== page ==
Exploring Albany's inglorious past and dubious future

The Indestructible Record Company

At one time, Albany was home to one of the four major labels in the recording industry.

The first celluloid cylinders marketed in the U.S. were the Lambert Indestructible Records, manufactured in Chicago by the Lambert Company, between 1900 and 1905. When they went bankrupt in 1906, the patent rights and technology passed on to the Indestructible Phonographic Record Company, which opened shop at 236-240 Hamilton Street, Albany, in 1907.

After a year as an independent label, Indestructible was hired as the cylinder pressing plant for Columbia. The latter had retooled its Bridgeport, CT plant for the manufacture of flat discs, and retained Indestructible to keep its titles available in cylinder format. The arrangement with Columbia ended in 1912 when that company discontinued its cylinder line. After this, Indestructible returned to issuing its own titles, selling directly and through Sears Roebuck & Co. (as Oxford Indestructible Records) and Montgomery Ward.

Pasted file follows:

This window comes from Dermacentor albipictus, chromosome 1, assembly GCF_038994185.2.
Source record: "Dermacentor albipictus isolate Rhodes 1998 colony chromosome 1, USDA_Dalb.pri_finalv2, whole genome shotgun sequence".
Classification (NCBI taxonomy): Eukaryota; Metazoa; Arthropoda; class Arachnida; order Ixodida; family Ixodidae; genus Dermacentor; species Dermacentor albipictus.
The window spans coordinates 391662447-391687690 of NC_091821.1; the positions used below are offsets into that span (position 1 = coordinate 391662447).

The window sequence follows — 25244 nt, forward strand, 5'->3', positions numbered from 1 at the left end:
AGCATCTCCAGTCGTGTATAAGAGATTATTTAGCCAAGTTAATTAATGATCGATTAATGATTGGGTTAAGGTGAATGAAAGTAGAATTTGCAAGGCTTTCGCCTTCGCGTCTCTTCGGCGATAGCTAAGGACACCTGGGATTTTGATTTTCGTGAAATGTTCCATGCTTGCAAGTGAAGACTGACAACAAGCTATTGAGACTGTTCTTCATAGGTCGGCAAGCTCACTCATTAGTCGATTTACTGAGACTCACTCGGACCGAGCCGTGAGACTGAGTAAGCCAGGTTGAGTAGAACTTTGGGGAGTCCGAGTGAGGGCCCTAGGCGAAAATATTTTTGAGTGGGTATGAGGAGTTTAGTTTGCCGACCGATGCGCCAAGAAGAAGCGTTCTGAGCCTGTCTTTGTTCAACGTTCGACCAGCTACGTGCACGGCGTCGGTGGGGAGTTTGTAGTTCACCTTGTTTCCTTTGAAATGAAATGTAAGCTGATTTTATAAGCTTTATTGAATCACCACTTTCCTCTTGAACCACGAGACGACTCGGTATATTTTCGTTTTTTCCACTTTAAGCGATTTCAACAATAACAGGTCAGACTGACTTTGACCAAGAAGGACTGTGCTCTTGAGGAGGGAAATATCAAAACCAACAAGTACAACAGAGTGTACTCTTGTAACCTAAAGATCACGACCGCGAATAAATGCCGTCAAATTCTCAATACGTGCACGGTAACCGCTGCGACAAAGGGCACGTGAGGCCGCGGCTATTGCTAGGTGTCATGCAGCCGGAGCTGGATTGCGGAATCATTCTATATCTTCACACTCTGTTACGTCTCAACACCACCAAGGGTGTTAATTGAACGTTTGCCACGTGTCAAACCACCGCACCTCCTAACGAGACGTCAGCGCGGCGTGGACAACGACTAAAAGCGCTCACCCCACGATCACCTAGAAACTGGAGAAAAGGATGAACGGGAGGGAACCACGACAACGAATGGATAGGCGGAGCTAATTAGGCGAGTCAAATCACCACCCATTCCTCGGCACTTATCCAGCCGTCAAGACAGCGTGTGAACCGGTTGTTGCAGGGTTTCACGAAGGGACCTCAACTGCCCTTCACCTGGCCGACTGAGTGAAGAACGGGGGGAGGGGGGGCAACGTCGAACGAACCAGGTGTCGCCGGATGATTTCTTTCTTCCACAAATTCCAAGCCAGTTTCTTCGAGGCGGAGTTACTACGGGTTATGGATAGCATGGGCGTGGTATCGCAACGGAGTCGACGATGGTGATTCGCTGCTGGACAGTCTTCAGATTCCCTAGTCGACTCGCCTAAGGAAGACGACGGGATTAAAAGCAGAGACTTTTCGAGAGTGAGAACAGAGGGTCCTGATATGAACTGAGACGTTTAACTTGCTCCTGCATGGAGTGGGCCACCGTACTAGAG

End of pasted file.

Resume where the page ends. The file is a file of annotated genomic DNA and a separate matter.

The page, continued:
Indestructible produced both two- and four-minute cylinder recordings. Between 1907 and 1922, they issued 1,598 titles, almost all of which have survived. You can hear them – in astonishingly good fidelity – here: http://www.youtube.com/user/2minuteAlbanyArchive/videos

In 1917 the company was re-organized as the Federal Record Corporation, which began disc record production in 1919. The label’s output was small and uneventful and today very few Federal discs have survived.

A tremendous fire destroyed their factory in October, 1922. All the masters were miraculously found intact in a vault beneath the rubble. The fire marked the end of Federal’s cylinder manufacturing. Operations were moved to 279 Madison Ave and Federal limped along issuing flat discs until finally calling it quits in 1925.

After they cleared the rubble from the fire, the Metro Garage was built on the same spot.


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